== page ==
Dialogue

Vocabulary

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Lesson Transcript

INTRODUCTION
Sylvain: Bonjour je m’appelle Sylvain!
Céline: Bonjour je suis Céline!
Sam: Sam here! Beginner series, Lesson 8 – A Phone Call Part 1. Hi, my name is Sam.
Sylvain: I am Sylvain.
Céline: Et moi c’est Céline.
Sam: And we’d like to welcome you to the 8th lesson of the beginner series in FrenchPod101.com where we cover conversation and comprehension.
Céline: Vocabulary usage, grammar….
Sam: …and then show you how these actually apply in the French language. So brush up on the French that you started learning before or start learning with us.
Sylvain: Merci de nous retrouver à FrenchPod101.com.
Sam: Thank you for joining FrenchPod101.com.
Céline: So today, I heard the weirdest gossip.
Sam: Gossip. How do you say that in French?
Sylvain: Ragot, potin.
Sam: So what ragot did you hear?
Céline: That you’re going to divorce me. Isn’t that funny?
Sam: Yeah. Especially that we’re friends and obviously not even married.
Sylvain: I was not knowing that.
Céline: Some people are so nosy as Aurélie in our conversation.
Sam: Wow. Let’s not wait another minute. Let’s hear what they have to say. I believe we have two speakers or two characters: Clever Robert and Aurelie. Who will be Aurelie?
Céline: C’est moi.
Sam: And who will be Clever Robert?
Sylvain: A ton avis? Ben ça va être moi, Clever Robert.
Sam: Okay. All right. Shall we start?
Céline: Oui.
Sam: In today’s conversation, Daniel is calling Aurelie but we will not be able to hear Daniel during the conversation.
Céline: Why is that?
Sam: Because she’s on the other line, maybe.
Céline: Oui ben oui.
Sam: And we can only hear what’s going on in the room unfortunately.
Sylvain: And Aurelie doesn’t want to speak to Daniel obviously.
Céline: Maybe.
Sam: Maybe. That’s a strong…
Céline: Okay, let’s hear the conversation. Okay.
Sam: C’est parti.
Sylvain: C’est parti.

Lesson conversation

Clever Robert: Allô? Bien sûr, un instant. Aurélie, c’est pour toi.
Sweety Aurélie: Qui c’est ?
Clever Robert: C’est Daniel.
Sweety Aurélie: Qu’est-ce qu’il veut ?
Clever Robert: Hmm…
Sweety Aurélie: Je ne suis pas là !
Clever Robert: Aurélie !
Sweety Aurélie: Okay…
Sam: Now let’s try that again slowly.
Clever Robert: Allô ? Bien sûr, un instant. Aurélie, c’est pour toi.
Sweety Aurélie: Qui c’est?
Clever Robert: C’est Daniel.
Sweety Aurélie: Qu’est-ce qu’il veut?
Clever Robert: Hmm…
Sweety Aurélie: Je ne suis pas là!
Clever Robert: Aurélie!
Sweety Aurélie: Okayay…
Sam: Let’s try that with the English.
Clever Robert: Allô ? Bien sûr, un instant. Aurélie, c’est pour toi.
Sam: Hello? Sure, hold on. Aurélie, it's for you.
Sweety Aurélie: Qui c’est ?
Sam: Who is it?
Clever Robert: C’est Daniel.
Sam: It's Daniel.
Sweety Aurélie: Qu’est-ce qu’il veut?
Sam: What does he want?
Clever Robert: Hmm…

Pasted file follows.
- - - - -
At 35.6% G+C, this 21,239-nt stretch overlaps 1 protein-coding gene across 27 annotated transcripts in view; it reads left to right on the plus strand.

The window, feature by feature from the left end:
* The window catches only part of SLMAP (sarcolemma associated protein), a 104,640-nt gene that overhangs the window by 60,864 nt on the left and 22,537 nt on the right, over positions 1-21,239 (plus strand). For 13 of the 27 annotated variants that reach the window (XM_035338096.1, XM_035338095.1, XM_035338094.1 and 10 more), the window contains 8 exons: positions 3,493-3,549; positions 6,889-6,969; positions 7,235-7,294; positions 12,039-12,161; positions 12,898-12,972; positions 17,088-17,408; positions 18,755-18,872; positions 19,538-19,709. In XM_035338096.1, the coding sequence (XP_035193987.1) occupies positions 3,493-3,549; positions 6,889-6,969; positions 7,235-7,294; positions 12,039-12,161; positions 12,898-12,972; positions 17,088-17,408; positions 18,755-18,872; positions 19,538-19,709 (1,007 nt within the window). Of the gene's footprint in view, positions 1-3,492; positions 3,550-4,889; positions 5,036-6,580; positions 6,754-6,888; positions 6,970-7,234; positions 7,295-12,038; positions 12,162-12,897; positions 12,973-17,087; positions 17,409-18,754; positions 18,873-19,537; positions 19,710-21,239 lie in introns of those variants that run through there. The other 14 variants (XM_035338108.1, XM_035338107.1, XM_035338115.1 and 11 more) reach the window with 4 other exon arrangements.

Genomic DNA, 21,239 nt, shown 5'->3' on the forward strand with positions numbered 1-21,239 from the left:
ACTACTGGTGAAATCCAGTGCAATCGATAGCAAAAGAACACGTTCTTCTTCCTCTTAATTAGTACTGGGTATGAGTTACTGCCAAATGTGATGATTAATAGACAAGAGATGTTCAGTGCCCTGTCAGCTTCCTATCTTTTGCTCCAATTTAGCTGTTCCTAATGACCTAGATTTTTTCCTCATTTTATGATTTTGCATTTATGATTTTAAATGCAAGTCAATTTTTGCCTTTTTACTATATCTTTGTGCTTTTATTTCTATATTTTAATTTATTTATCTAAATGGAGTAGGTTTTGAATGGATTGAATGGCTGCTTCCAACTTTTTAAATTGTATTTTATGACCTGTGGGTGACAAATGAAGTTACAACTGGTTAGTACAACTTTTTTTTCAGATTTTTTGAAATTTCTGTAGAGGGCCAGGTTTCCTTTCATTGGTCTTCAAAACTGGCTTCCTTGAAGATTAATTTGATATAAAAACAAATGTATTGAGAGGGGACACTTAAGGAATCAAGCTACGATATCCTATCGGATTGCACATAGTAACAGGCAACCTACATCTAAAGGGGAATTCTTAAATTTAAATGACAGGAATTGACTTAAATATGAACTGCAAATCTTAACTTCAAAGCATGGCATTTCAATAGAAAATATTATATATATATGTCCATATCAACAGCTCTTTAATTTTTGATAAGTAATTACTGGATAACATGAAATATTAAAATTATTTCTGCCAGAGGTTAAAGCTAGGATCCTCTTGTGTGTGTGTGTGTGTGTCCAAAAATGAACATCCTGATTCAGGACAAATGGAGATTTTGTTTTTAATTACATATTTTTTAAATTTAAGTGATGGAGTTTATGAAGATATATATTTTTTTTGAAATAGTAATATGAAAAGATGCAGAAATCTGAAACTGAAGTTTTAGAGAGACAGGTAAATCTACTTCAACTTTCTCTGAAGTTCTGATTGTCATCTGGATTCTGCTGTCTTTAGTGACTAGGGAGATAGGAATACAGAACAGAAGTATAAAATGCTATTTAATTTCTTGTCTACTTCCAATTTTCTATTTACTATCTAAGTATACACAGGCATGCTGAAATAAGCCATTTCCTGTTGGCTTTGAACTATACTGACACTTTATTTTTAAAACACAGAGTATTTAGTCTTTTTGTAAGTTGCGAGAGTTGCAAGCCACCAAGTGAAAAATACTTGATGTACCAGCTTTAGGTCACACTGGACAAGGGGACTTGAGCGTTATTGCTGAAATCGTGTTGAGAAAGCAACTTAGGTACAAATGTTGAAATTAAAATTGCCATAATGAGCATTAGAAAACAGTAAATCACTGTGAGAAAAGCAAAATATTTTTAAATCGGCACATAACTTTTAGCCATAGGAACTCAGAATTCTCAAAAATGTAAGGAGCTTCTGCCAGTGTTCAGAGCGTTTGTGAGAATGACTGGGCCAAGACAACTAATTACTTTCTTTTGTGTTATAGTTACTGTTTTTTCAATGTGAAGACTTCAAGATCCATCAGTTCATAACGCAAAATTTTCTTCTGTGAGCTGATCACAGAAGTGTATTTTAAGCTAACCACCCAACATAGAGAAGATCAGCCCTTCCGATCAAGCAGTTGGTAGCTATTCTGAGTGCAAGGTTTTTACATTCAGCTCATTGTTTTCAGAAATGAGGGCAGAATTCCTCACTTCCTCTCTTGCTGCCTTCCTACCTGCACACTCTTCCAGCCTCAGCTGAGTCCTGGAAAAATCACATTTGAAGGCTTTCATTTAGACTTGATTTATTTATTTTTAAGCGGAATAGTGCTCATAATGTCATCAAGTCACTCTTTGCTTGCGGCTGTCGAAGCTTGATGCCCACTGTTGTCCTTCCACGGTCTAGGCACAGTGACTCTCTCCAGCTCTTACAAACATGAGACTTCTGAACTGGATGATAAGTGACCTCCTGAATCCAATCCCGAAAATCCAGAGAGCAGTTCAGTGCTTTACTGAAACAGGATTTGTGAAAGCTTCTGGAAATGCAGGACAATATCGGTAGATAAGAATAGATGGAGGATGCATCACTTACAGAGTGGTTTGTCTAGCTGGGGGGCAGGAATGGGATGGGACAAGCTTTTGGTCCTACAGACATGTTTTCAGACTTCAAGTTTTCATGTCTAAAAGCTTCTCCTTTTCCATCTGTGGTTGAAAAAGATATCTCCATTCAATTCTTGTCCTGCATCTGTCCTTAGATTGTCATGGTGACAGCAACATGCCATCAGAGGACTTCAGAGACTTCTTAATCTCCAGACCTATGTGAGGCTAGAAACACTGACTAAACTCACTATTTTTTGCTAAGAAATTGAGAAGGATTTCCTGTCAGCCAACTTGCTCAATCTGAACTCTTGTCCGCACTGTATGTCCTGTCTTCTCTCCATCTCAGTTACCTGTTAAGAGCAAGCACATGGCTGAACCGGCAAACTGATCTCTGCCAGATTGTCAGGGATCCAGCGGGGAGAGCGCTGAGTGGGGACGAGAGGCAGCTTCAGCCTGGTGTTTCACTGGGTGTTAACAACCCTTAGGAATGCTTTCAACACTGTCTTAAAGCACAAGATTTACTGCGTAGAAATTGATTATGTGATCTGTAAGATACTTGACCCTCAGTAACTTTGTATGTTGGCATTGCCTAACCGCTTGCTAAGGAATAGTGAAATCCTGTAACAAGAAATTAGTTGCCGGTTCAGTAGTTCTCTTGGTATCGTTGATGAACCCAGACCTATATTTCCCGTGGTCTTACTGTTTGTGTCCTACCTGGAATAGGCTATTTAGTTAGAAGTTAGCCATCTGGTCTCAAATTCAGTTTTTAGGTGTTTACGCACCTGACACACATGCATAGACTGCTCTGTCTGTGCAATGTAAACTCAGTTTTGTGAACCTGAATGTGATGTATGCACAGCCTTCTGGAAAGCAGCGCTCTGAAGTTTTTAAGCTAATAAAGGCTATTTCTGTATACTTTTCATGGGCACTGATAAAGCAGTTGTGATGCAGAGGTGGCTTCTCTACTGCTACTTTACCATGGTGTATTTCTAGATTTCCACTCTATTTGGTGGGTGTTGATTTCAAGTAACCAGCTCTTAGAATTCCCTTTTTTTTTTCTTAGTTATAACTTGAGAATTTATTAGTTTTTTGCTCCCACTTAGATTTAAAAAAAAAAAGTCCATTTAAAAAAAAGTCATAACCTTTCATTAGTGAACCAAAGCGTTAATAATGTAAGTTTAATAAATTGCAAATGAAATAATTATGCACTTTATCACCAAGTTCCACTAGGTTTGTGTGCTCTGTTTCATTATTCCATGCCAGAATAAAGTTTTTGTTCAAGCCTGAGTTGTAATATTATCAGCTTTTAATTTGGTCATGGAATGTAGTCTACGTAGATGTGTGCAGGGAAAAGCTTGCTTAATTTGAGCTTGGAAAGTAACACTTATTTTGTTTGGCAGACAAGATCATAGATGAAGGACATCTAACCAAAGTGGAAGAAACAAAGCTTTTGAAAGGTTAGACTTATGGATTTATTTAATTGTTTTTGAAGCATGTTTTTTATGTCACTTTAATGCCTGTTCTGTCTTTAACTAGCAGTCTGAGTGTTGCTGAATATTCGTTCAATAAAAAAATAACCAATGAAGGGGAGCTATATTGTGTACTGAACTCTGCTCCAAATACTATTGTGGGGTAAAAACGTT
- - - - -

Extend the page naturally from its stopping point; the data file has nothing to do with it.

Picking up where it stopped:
Sam: Hmm…
Sweety Aurélie: …Je ne suis pas là !
Sam: …I'm not here!
Clever Robert: Aurélie !
Sam: Aurélie!
Sweety Aurélie: Okayay…
Sam: Okay…
POST CONVERSATION BANTER
Sam: Wow! Aurelie is being very difficult. Why doesn’t she want to talk to Daniel?
Céline: Maybe because he’s a stalker. I remember doing this to some of my friends.
Sylvain: Je me souviens que c’était lmes amis qui me le faisaient. I remember that it was my friend that was doing it to me.
Céline: Ah Sylvain, tu sais, dans la vie y a deux catégories d’individus, il y a ceux qui ont le revolver, et ceux qui creusent! Toi tu creuses!
Sylvain: sympa.
Sam: So what Céline was saying was there are two types of people – people that hold the gun and people that dig. And obviously, you’re a digger.
Sylvain: You’re a digger. I love the way you say it.
Sam: Oh, gosh. Anyway.
Sylvain: Okay. I mean, yeah, I know a girl who really receives lots of phone calls after the end of the lesson.
Sam: And what girl might be receiving all these phone calls?
Sylvain: Her name begin with C.
Céline: Okay. Talking about telephones, do you know which dial code is for friends, Sam?
Sam: Yes, I do.
Sylvain: Tell us.
Céline: So tell us. Right.
Sam: You already know, and I know. Why do I have to tell you?
Céline: Maybe for the listeners.
Sam: Okay, it’s 34. It’s 34.
Sylvain: Just one different.
Céline: That’s Spain.
Sam: Oh, 33.
Sylvain: Cool. We know it.
Céline: Okay. How about for cell phones?
Sylvain: How about for cell phones?
Céline: Yes. The number starts with 06.
Sam: Isn’t that mobile phone?
Céline: I mean, mobile phones.
Sam: Are telecommunication packages expensive in France?
Céline: Now you can get special packs with internet and phone. So basically it’s getting cheaper with mobile phones, sorry.
Sylvain: Yeah.
Céline: Still expensive in France.
Sylvain: In the states, it’s funny. The mobile phone is expensive but the service is very cheap.
Céline: You mean the phone?
Sam: The phone itself is very expensive but the service is quite cheap.
Céline: In France, it’s the opposite.
Sam: Oh, wow. Can you get a mobile phone anywhere in France or only the mobile phone shop?
Céline: Mobile phone shop.
Sam: What about Walmart?
Sylvain: We have no Walmart in France.
Sam: In the states, you can get a mobile phone at Walmart.
Céline: No. In France, only mobile shops.
Sylvain: But we have Carrefour.
Sam: So guys, in France, with the mobile phone or cell phone, do the companies make phones that use a SIM card?
Céline: Yes, we use SIM card.
Sam: So you can take the SIM card out and use it in a different phone?
Sylvain: I never tried that.
Céline: It depends on your contract.
Sam: But fundamentally, you’re not meant to, maybe?
Céline: Non.
Sam: Okay.
Céline: voilà.
Sylvain: This was a publicity for the French phone company.
Céline: No because we didn’t mention which.